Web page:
An unveiling is a ceremony commemorating the tombstone which was erected in memory of one who has died. While this is a relatively modern custom, starting at the end of the 19th century in England and the United States, we find it roots in the pillar Jacob set up over the grave of his beloved wife Rachel (Genesis 35:20).
This ceremony is usually held about one year after the burial, though in Israel, unveilings are commonly held one month after a burial. Before the unveiling, a cloth is placed over the stone and then removed during the ceremony when the stone is viewed and inscription read. An unveiling is a brief ceremony and there is no specific liturgy. Often El Malei Rachamim, the memorial prayer, and the Mourner’s Kaddish are read. These may be accompanied by psalms of comfort, meaningful readings, and brief remembrances of the deceased by those in attendance.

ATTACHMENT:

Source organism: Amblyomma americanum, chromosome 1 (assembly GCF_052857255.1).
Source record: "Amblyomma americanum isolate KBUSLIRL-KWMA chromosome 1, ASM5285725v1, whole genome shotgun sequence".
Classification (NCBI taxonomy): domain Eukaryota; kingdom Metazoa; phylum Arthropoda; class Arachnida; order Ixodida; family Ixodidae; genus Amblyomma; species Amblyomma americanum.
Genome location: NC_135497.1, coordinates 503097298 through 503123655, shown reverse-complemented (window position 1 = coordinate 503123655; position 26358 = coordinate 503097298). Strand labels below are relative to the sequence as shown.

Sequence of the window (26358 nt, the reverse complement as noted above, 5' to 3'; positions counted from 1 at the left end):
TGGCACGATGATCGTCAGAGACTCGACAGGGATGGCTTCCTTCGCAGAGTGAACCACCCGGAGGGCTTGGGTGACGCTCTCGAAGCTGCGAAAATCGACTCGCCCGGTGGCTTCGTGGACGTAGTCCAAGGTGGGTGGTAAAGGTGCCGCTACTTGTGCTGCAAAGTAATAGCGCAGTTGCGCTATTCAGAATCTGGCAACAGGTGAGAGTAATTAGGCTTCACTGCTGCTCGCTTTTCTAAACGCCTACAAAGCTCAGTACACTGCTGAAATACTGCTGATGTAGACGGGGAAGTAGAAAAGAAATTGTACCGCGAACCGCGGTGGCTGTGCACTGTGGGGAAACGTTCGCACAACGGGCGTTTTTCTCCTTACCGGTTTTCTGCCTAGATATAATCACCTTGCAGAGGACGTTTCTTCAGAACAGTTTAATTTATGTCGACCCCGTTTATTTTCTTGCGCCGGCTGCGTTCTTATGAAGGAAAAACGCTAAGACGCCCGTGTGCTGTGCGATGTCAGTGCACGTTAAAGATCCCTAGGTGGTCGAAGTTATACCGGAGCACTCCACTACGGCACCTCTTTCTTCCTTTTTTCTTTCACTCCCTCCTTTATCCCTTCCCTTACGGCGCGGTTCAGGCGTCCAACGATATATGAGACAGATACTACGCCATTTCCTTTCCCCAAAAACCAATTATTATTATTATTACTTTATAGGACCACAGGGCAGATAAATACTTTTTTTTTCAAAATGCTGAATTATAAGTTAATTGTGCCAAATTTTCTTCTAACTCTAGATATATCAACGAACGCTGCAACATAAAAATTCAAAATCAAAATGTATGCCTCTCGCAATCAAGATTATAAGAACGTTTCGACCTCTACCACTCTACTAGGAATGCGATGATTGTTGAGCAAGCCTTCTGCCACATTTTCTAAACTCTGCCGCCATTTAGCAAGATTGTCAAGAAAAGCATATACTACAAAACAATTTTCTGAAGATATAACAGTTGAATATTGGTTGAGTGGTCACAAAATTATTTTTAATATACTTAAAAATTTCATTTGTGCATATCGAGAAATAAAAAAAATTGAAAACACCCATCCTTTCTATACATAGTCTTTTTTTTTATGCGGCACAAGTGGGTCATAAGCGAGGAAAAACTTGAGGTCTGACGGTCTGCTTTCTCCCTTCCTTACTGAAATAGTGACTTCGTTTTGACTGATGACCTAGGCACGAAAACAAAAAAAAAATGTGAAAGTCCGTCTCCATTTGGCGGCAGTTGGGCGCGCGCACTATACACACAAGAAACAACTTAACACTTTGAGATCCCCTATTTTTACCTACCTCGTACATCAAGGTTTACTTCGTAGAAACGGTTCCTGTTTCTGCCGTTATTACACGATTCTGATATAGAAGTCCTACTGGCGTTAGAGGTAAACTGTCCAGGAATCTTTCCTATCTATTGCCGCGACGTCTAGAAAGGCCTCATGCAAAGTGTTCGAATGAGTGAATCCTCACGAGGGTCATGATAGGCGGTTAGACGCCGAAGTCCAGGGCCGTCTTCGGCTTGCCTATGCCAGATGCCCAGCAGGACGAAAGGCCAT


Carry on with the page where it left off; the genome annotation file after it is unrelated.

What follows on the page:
Since an unveiling often brings together family and friends, the ceremony is sometimes followed by a meal at a restaurant or the home of a family member. Where Rabbi Larry Freedman and Cantorial Soloist Amy Goldstein are glad to officiate at an unveiling for temple members, many families conduct the unveiling themselves using self-written creative services for just their immediate family and very close friends. Both the Rabbi and the Cantor are available to help you plan a meaningful unveiling for you and your family. If you are planning an unveiling, please let the Temple Office know of the date in advance. It is also a good time to do a mitzvah in memory of the deceased loved one. A good example is a special donation to the Cemetery Fund, to help insure the beautiful care of the cemetery for years to come.